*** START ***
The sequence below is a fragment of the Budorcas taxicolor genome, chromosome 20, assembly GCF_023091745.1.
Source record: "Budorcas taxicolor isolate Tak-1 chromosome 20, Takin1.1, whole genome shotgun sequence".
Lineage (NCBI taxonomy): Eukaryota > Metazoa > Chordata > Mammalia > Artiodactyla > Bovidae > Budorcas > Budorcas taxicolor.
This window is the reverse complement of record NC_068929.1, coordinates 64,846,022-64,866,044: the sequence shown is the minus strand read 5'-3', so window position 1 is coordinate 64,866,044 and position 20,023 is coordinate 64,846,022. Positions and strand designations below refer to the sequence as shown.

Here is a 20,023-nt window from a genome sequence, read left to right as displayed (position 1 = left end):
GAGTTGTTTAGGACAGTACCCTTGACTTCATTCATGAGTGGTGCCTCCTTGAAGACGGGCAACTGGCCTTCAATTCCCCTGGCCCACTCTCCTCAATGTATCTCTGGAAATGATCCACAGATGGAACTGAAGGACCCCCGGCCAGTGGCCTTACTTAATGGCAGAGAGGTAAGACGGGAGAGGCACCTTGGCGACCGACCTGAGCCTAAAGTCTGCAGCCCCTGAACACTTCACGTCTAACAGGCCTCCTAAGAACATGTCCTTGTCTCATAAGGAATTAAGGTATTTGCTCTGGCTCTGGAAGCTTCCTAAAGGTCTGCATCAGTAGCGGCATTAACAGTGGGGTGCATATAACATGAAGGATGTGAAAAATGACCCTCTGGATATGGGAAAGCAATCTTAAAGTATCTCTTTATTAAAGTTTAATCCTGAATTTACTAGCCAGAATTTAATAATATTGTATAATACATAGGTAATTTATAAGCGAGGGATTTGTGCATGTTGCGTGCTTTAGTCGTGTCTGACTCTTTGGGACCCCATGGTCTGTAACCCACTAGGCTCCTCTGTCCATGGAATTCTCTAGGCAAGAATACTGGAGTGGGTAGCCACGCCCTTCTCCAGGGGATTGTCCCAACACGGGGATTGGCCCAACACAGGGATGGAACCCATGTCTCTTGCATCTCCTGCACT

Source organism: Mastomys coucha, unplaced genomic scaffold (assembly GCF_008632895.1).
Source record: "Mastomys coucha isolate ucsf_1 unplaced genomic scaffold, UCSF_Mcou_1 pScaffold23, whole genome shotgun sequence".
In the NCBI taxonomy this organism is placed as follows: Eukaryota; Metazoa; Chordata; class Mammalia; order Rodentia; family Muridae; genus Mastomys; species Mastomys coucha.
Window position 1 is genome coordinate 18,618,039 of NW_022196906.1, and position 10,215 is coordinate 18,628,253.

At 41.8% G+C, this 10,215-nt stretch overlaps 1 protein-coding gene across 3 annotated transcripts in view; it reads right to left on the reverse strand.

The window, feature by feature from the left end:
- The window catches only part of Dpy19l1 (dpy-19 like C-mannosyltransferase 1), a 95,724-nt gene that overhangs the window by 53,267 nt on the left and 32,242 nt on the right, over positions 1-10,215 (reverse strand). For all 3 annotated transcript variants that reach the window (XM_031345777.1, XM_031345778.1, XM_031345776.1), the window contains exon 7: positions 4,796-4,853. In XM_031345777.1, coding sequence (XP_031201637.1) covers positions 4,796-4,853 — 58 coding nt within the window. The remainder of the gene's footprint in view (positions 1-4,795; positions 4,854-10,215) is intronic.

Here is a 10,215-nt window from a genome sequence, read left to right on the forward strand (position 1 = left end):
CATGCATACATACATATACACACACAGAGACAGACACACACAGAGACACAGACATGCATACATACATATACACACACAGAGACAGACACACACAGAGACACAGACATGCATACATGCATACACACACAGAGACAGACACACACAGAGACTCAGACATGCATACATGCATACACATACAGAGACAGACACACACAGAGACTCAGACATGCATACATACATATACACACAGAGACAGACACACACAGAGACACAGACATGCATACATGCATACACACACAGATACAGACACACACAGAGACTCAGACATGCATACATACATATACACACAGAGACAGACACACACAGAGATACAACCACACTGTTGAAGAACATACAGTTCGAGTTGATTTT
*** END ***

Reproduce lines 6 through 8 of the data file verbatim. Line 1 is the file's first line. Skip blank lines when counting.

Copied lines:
GAGTTGTTTAGGACAGTACCCTTGACTTCATTCATGAGTGGTGCCTCCTTGAAGACGGGCAACTGGCCTTCAATTCCCCTGGCCCACTCTCCTCAATGTATCTCTGGAAATGATCCACAGATGGAACTGAAGGACCCCCGGCCAGTGGCCTTACTTAATGGCAGAGAGGTAAGACGGGAGAGGCACCTTGGCGACCGACCTGAGCCTAAAGTCTGCAGCCCCTGAACACTTCACGTCTAACAGGCCTCCTAAGAACATGTCCTTGTCTCATAAGGAATTAAGGTATTTGCTCTGGCTCTGGAAGCTTCCTAAAGGTCTGCATCAGTAGCGGCATTAACAGTGGGGTGCATATAACATGAAGGATGTGAAAAATGACCCTCTGGATATGGGAAAGCAATCTTAAAGTATCTCTTTATTAAAGTTTAATCCTGAATTTACTAGCCAGAATTTAATAATATTGTATAATACATAGGTAATTTATAAGCGAGGGATTTGTGCATGTTGCGTGCTTTAGTCGTGTCTGACTCTTTGGGACCCCATGGTCTGTAACCCACTAGGCTCCTCTGTCCATGGAATTCTCTAGGCAAGAATACTGGAGTGGGTAGCCACGCCCTTCTCCAGGGGATTGTCCCAACACGGGGATTGGCCCAACACAGGGATGGAACCCATGTCTCTTGCATCTCCTGCACT

Source organism: Mastomys coucha, unplaced genomic scaffold (assembly GCF_008632895.1).
Source record: "Mastomys coucha isolate ucsf_1 unplaced genomic scaffold, UCSF_Mcou_1 pScaffold23, whole genome shotgun sequence".